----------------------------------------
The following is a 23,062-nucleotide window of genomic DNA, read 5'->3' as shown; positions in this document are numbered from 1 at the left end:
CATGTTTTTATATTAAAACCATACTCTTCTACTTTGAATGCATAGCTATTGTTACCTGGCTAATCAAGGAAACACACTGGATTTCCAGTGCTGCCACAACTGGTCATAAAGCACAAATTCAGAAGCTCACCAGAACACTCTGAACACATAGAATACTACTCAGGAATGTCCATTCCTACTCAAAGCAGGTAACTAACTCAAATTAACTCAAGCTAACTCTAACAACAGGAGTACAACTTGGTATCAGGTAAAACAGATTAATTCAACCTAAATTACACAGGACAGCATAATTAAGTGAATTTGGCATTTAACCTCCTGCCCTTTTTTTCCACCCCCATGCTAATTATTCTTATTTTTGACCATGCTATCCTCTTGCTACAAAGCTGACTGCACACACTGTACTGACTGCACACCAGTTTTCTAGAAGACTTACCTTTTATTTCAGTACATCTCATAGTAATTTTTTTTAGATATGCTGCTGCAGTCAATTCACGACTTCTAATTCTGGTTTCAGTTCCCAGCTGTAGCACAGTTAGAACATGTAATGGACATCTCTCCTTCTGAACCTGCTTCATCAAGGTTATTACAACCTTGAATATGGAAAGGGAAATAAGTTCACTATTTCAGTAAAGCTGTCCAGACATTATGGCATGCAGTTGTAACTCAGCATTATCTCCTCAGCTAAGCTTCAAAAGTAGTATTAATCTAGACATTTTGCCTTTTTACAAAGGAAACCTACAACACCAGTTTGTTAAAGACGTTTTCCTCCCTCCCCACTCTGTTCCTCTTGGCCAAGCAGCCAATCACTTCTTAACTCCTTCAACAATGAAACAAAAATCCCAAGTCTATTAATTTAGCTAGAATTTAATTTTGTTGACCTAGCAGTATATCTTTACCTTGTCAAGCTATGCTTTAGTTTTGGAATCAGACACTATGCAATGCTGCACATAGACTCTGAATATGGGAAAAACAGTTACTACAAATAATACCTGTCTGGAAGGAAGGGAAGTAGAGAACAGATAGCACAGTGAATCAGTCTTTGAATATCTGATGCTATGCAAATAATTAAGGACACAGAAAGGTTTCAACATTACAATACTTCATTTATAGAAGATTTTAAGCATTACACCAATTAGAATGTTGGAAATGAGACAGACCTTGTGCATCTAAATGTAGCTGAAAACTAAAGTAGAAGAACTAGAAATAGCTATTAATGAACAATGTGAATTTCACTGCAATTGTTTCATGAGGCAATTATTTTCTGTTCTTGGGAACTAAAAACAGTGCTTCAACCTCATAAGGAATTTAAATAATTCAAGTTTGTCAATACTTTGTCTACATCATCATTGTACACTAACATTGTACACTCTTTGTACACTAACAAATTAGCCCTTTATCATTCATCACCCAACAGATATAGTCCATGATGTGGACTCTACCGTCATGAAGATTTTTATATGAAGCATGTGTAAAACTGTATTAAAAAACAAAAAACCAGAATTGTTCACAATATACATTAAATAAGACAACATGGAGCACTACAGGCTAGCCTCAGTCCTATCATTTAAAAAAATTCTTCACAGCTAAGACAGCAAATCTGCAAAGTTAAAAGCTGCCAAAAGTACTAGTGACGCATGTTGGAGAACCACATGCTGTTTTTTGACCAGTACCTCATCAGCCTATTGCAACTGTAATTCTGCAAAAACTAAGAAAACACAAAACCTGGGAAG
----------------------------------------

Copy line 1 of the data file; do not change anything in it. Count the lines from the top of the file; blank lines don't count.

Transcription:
The following is a 23,062-nucleotide window of genomic DNA, read 5'->3' as shown; positions in this document are numbered from 1 at the left end: